Interest Rates: What Goes Down May (Eventually) Come Up

Why It Matters:

• After years of low interest, the Federal Reserve Board has been raising rates.

• Different types of investments react differently to interest rate increases.

Chase Squires tkc.profilePicture Written by: Chase Squires | Transamerica
May 18, 2017

5 Min readClock Icon

With your savings account earning close to nothing in interest, it’s hard to believe there was a time – possibly in your lifetime, back in 1981 – when even a lowly, no-risk, 6-month certificate of deposit (CD) was paying back almost 18%.

While few are predicting a return to those days, interest rates have started to get off the floor. Investors may be wondering what this could mean.

After the 1981 watermark, federal funds interest rate set by the Federal Reserve Board (the Fed) embarked on a gradual drift lower. There were some spikes – nothing approaching the 1981 peak rate of more than 19% – and then came the Great Recession.

As home prices tumbled and the U.S. economy sputtered, the federal funds rate fell during the next couple of years from just over 5% to pretty near zero. Savings account interest payments and interest on new CDs slumped with the rate cuts.

Income investors (those who want their investments to return real money they can spend now rather than seeking pure growth) may be looking at their next steps.

The Fed has twice raised interest rates since the November election. And some online banks are offering more than 1% interest on savings. Yield on 10-year Treasury bond (money that is leant to the government in exchange for interest payments) crept up from a record low of 1.375% in July 2016 to something closer to 2.6% in March of 2017.

Transamerica Senior Investment Analyst Kane Cotton, CFA®, reviewed this year’s prospects with an eye toward investment classes that may benefit from or protect against rising interest rates. He came up with a few things to keep in mind in a rising rate environment.

• Riding the tide. Short-duration bonds (basically short-term loans you may make to a government or a company) can deliver returns that are less sensitive to changes in interest rates than longer dated bonds. You can even “float” up or down with interest rates with something called a “floating rate” fund. These funds are made up of bonds that make coupon payments which rise and fall with market interest rates such as the London Interbank Offered Rate (LIBOR).  While they do carry credit risk, this floating rate feature typically means less sensitivity to changes in market interest rates.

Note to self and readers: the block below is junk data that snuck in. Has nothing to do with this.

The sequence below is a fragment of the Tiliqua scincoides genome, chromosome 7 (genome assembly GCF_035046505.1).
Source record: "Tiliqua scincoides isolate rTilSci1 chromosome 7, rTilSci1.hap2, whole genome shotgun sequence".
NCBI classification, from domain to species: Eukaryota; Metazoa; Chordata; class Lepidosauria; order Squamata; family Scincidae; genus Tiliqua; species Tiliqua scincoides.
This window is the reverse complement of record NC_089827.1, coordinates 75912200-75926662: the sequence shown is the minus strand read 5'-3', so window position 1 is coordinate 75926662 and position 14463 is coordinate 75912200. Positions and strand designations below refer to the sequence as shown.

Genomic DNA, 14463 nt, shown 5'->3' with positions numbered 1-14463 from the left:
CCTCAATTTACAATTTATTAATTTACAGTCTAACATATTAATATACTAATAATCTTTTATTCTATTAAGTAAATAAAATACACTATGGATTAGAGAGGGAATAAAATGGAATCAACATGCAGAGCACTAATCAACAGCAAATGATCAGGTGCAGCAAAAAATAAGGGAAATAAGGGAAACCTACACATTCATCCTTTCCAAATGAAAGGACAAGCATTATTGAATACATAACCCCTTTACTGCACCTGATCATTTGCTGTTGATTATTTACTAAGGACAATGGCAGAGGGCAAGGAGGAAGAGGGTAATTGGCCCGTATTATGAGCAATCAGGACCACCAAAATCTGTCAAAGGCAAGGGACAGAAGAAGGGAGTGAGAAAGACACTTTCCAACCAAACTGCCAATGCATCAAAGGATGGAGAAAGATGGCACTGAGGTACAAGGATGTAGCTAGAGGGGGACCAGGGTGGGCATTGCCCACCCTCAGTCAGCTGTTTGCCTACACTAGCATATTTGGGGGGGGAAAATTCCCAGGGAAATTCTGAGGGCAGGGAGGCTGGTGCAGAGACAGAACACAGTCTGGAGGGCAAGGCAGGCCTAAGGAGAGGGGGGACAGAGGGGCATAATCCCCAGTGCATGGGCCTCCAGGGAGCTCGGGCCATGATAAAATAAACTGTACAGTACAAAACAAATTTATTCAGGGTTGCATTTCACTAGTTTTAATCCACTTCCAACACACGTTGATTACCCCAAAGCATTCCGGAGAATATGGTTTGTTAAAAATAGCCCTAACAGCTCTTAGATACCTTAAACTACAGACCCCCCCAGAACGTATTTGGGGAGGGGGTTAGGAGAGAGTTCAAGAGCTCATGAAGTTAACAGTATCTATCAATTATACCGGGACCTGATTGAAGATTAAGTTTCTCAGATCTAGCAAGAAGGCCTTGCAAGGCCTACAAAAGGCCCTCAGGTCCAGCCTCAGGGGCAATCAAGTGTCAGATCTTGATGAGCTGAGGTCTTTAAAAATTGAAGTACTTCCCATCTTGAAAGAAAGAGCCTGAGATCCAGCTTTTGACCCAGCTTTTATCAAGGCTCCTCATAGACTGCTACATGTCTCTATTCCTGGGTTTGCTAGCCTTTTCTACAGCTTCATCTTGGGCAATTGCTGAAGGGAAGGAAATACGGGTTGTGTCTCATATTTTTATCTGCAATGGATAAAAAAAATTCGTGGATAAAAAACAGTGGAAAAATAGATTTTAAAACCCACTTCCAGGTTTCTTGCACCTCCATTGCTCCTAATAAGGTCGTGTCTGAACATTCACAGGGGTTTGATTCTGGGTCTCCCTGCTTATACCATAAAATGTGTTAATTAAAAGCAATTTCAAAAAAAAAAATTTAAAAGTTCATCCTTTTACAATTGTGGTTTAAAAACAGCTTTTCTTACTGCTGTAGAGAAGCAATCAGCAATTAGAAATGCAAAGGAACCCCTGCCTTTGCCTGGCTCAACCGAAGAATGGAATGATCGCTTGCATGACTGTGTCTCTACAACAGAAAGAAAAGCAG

• Getting “real.” Seeking a real or “inflation-adjusted” return can lower correlation to the market. U.S. Treasury inflation-protected securities (called “TIPS”) periodically adjust their principal for inflation with the intention of allowing an investor’s returns to outpace inflation over time.

• Being active. Actively managed, multi-sector funds with flexible mandates may be able to shift allocations to sectors that, unlike U.S. Treasuries, are less correlated to interest rates. They can also pursue opportunities to earn higher yields.

• Getting credit. Consider taking on some credit risk in place of interest rate risk by looking at investments with a yield that’s better than U.S. Treasury's. Consider credit such as investment grade or high yield corporate bonds.

• Going global. When U.S. rates rise, foreign markets may offer attractive opportunities, relatively speaking. Interest rate cycles can differ by country and region. Look at corporate and government debt opportunities in overseas markets to seek returns and diversify risk in rising rate environments.

Looking ahead, Transamerica Asset Management Chief Investment Officer Tom Wald, CFA®, sees the potential for at lest two more interest rate increases from the Fed in 2017. Wald says income investors may want to keep an eye on interest rate risk and focus attention on short-term bonds, floating rate notes, preferred stocks, high-yield bonds, and high-dividend stocks.

Wald believes a combination of these asset classes could help investors mitigate overall interest rate risk while achieving yield in what is still a low rate environment by historical standards.

And since nobody can predict the future, Wald suggests seeking the help of an expert who can help you decide what course of action is best for your individual situation.

“In a potentially rising interest rate environment that may include more risk, we believe it makes sense to take advantage of the expertise and capabilities of a seasoned portfolio manager who understands the implications of the new rate cycle we cold be entering,” Wald said. 

Things to Consider:

We’ve been through a long period of very low interest rates. Remember to consider how a series of interest rate increases may affect your current and future investments.

If you’re seeking investment income, look at a variety of investment classes. Some may fare better than others.

Interest rate increases in the U.S. may affect overseas investments differently. Opportunities outside the U.S. may be available.

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